Moderated by Shanti Parikh (Washington Univ. in St. Louis) and Carole McGranahan (Univ. of Colorado Boulder)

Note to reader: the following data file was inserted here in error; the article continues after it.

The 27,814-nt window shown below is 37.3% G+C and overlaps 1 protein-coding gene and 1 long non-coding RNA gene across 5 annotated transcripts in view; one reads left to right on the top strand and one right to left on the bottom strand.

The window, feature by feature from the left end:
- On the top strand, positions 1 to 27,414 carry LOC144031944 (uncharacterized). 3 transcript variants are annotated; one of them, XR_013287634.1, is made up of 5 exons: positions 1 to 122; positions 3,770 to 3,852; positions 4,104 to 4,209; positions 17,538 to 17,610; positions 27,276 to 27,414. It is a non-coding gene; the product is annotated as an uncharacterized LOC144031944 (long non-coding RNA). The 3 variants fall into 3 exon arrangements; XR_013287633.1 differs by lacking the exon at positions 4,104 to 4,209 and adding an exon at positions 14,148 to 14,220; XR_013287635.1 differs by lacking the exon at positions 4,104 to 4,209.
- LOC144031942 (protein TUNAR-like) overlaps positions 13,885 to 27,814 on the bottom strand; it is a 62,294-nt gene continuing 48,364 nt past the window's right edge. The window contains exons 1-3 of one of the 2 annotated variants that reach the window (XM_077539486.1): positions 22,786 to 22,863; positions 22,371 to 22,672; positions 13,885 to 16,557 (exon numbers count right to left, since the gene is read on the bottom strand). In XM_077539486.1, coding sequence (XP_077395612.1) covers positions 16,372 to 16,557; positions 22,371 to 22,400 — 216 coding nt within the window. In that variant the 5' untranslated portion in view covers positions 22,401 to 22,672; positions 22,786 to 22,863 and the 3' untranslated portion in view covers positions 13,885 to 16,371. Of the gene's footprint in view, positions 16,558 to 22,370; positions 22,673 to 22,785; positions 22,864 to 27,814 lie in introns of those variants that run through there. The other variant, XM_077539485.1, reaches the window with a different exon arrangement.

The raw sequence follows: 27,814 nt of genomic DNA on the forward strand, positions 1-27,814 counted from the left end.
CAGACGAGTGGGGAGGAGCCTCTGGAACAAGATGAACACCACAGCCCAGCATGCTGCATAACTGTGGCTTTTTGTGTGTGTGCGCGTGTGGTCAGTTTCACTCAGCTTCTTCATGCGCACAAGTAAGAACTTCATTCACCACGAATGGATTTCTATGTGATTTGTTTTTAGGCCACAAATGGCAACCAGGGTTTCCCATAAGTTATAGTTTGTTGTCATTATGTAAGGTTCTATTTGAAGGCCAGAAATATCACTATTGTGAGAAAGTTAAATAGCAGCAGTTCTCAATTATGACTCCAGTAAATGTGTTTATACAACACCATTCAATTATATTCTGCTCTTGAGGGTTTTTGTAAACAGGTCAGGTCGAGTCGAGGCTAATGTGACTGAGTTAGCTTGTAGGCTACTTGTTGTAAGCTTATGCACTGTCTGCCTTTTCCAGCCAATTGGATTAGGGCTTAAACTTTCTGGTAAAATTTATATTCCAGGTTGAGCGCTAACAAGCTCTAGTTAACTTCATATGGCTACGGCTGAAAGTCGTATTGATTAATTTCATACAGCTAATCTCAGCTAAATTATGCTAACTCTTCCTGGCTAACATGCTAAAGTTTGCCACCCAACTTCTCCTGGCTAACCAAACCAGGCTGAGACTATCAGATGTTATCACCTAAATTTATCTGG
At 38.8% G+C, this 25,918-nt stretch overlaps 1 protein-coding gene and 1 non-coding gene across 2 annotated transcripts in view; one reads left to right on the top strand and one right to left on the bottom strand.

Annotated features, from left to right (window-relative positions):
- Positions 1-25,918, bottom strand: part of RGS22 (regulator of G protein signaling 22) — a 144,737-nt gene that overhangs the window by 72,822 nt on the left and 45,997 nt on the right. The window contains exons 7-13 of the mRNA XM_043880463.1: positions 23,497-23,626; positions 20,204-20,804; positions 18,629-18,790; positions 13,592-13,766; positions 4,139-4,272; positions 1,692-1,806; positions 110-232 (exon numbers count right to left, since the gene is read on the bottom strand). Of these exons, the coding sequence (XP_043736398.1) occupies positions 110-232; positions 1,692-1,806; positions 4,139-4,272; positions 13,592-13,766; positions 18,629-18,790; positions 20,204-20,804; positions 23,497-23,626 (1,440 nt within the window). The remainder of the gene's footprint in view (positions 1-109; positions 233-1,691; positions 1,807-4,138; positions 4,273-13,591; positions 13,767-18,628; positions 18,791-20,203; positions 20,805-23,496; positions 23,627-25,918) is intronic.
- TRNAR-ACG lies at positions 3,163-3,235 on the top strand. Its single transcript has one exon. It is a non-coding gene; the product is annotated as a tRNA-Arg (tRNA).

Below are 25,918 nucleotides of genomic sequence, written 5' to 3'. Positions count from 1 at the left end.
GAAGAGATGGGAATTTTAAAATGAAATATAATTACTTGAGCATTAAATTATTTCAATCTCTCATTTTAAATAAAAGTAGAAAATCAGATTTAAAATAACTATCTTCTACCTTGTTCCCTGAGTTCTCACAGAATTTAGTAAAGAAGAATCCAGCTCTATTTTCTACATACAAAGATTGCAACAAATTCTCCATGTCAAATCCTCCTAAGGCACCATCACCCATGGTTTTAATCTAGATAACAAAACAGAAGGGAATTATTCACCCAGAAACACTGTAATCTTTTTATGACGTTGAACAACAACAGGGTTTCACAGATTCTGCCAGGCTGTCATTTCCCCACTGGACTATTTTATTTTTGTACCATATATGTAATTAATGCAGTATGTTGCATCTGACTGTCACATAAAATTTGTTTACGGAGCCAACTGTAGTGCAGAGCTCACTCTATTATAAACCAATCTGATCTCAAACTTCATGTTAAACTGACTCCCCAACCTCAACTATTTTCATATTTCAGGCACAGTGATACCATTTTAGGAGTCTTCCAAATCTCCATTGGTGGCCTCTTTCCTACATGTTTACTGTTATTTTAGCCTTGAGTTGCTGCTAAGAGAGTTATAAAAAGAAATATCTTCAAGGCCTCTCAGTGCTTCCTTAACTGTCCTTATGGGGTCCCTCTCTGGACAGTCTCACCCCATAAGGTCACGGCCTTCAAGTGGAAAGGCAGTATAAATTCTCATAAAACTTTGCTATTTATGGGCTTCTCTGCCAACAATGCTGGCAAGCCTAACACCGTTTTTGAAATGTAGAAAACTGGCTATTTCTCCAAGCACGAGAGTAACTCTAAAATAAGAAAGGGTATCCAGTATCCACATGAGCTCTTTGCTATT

The 2016 election of Donald Trump surprised and gravely disappointed many anthropologists and academics. We were stunned by the inaccuracies of the pre-election polls, as well as the fact that 46% of voters felt Trump’s lack of qualifications, misogyny, rejection of science and fact, and pathological lying could be overlooked. Trump’s election certainly revealed anthropology’s own liberal blind spots to the pervasiveness in the U.S. of racism and sexism, resentment toward discourses of multiculturalism, white rural economic disenfranchisement, and our own elitism. The election also served as a wake-up call when it comes to activism. It has galvanized communities across the United States--and around the world--to form grassroots progressive resistance movements. Anthropologists and anthropological organizations have responded forcefully, getting involved in street protests, social media, local political events, and releasing statements condemning hateful policies such as the Muslim travel ban. The election has further clarified how easily power structures texture internal workings of activism in the U.S., and reaffirmed that progressive actions must work harder at garnering a broad base of support. This Town Hall provides a forum for AES17 conferees to discuss how we got here and to think out loud about what we as anthropologists can do in our roles as scholars and community members.